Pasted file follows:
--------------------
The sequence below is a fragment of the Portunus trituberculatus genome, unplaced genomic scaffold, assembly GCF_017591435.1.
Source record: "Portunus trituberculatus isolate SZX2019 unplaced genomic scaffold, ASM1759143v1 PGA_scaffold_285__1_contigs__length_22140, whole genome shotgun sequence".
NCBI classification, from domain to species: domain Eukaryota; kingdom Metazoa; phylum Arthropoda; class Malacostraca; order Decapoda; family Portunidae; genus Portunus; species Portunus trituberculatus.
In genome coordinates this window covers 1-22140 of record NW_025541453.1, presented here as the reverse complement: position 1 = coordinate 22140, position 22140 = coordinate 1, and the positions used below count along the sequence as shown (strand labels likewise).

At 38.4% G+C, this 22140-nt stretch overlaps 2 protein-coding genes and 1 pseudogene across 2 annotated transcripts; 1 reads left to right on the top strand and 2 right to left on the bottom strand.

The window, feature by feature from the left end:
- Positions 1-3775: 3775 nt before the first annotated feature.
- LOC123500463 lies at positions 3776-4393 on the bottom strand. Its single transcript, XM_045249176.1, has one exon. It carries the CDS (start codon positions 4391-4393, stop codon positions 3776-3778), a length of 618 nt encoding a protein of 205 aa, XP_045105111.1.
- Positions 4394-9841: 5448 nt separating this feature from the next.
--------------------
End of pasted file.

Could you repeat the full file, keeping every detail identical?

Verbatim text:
The sequence below is a fragment of the Portunus trituberculatus genome, unplaced genomic scaffold, assembly GCF_017591435.1.
Source record: "Portunus trituberculatus isolate SZX2019 unplaced genomic scaffold, ASM1759143v1 PGA_scaffold_285__1_contigs__length_22140, whole genome shotgun sequence".
NCBI classification, from domain to species: domain Eukaryota; kingdom Metazoa; phylum Arthropoda; class Malacostraca; order Decapoda; family Portunidae; genus Portunus; species Portunus trituberculatus.
In genome coordinates this window covers 1-22140 of record NW_025541453.1, presented here as the reverse complement: position 1 = coordinate 22140, position 22140 = coordinate 1, and the positions used below count along the sequence as shown (strand labels likewise).

At 38.4% G+C, this 22140-nt stretch overlaps 2 protein-coding genes and 1 pseudogene across 2 annotated transcripts; 1 reads left to right on the top strand and 2 right to left on the bottom strand.

The window, feature by feature from the left end:
- Positions 1-3775: 3775 nt before the first annotated feature.
- LOC123500463 lies at positions 3776-4393 on the bottom strand. Its single transcript, XM_045249176.1, has one exon. It carries the CDS (start codon positions 4391-4393, stop codon positions 3776-3778), a length of 618 nt encoding a protein of 205 aa, XP_045105111.1.
- Positions 4394-9841: 5448 nt separating this feature from the next.